Appropriating the Japanese garden as a vehicle to explore nature, beauty, relationships and death, the author begins with the premise that people "form the world around them into the shape of their philosophies," taking "mass and space, material and void" as content for their social structures, spiritual values and modes of thinking.
The Art of Setting Stones, by Marc Peter Keane
Stone Bridge Press, Nonfiction.
Reading "The Art of Setting Stones," one can only conclude that the finest Japanese gardens, though organic and perishable, are not only veritable works of art, but also repositories of ideas and wisdom. Keane's meditative book prompts the thought that the Japanese garden — its walls made of clay, viewing deck from timber, rocks taken from mountain sides and riverbeds — is less an imitation of nature than a composite of nature. The most skillful garden designers, one could say, transform raw materials into form, which in turn transcends nature.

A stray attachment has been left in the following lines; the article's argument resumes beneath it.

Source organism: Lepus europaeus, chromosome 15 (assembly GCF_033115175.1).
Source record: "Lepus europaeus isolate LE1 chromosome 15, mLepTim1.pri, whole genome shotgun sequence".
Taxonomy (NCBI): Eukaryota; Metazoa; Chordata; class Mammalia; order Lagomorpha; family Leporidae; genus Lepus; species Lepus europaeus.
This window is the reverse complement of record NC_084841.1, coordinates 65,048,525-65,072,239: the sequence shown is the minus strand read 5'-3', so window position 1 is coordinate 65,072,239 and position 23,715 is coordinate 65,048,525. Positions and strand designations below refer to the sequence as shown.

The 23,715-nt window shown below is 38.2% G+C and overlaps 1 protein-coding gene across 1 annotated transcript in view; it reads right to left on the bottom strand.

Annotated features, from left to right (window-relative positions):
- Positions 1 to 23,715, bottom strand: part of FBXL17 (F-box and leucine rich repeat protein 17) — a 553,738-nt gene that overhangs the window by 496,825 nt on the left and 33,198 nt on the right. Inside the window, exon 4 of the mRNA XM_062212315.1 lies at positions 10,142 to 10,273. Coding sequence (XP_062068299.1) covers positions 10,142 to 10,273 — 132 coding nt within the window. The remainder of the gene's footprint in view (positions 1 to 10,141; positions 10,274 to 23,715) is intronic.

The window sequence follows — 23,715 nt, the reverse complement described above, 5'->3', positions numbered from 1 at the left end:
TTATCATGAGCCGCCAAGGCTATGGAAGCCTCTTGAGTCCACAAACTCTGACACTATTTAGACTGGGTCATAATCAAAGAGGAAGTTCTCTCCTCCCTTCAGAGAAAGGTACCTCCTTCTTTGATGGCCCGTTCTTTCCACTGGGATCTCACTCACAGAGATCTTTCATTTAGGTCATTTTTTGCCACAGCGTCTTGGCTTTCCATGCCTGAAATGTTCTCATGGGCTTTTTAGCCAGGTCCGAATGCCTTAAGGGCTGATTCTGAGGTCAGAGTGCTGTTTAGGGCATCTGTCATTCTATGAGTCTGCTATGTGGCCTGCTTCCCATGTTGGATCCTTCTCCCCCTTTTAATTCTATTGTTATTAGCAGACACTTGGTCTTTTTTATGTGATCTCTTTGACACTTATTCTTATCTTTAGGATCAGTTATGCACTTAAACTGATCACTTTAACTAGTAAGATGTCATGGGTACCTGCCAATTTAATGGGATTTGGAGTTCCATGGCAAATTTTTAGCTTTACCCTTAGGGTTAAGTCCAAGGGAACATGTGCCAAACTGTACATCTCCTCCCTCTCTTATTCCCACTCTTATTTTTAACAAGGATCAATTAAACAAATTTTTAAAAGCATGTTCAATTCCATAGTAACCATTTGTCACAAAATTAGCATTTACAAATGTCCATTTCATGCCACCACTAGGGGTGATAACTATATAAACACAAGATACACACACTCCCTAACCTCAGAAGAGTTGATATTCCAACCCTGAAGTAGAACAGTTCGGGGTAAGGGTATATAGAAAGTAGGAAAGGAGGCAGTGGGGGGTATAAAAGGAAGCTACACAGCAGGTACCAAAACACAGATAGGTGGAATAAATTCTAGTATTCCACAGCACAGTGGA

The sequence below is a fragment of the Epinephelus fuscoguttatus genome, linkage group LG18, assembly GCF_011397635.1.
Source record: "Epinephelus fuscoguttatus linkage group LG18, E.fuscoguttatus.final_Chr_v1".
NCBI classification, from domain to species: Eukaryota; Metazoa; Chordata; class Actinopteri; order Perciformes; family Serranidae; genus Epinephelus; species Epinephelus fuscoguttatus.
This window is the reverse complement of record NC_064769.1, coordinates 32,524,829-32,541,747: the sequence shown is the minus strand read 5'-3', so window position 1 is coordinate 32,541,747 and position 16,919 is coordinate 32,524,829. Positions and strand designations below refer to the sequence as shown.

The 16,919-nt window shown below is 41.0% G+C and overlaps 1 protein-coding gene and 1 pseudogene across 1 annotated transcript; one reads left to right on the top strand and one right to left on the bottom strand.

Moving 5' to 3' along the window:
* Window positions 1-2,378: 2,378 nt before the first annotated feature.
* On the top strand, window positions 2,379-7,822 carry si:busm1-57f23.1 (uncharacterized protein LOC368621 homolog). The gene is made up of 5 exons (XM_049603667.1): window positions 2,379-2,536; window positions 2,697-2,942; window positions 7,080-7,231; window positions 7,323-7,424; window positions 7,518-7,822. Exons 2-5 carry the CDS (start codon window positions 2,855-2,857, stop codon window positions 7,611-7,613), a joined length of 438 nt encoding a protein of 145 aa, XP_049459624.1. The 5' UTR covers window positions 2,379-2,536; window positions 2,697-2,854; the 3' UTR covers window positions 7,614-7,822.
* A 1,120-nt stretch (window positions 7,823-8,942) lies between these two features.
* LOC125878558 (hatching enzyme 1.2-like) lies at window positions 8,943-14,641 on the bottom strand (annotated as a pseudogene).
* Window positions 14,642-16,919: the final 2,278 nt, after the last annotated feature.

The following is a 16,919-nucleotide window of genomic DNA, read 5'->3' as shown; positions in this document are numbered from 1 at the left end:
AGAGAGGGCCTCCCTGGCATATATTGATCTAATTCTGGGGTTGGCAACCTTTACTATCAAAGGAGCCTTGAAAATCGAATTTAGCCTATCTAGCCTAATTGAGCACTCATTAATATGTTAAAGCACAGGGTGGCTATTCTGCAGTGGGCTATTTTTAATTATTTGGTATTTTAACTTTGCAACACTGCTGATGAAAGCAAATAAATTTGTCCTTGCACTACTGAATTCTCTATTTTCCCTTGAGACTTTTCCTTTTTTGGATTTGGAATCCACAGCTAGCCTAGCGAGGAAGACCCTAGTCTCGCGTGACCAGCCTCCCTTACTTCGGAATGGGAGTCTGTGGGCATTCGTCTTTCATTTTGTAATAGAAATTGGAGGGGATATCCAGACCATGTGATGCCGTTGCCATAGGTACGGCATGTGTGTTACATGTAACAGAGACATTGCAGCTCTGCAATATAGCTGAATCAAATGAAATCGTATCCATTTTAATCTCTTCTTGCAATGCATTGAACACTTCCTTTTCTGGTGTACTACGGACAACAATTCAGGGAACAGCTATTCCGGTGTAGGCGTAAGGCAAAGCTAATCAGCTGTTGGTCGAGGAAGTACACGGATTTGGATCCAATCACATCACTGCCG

An authority on the subject of Japanese garden aesthetics, the symbolism of their design and elements, the author readily admits to their opacity.
"I imagine," he writes, "there are some rhythms in the garden so quick, so minute in their fluctuation, that they remain beyond the limit of our perception."
In recognizing the imperceptible complexity of their design and nature, Keane writes not simply about the garden's temporal aspects and changes, but also our own.
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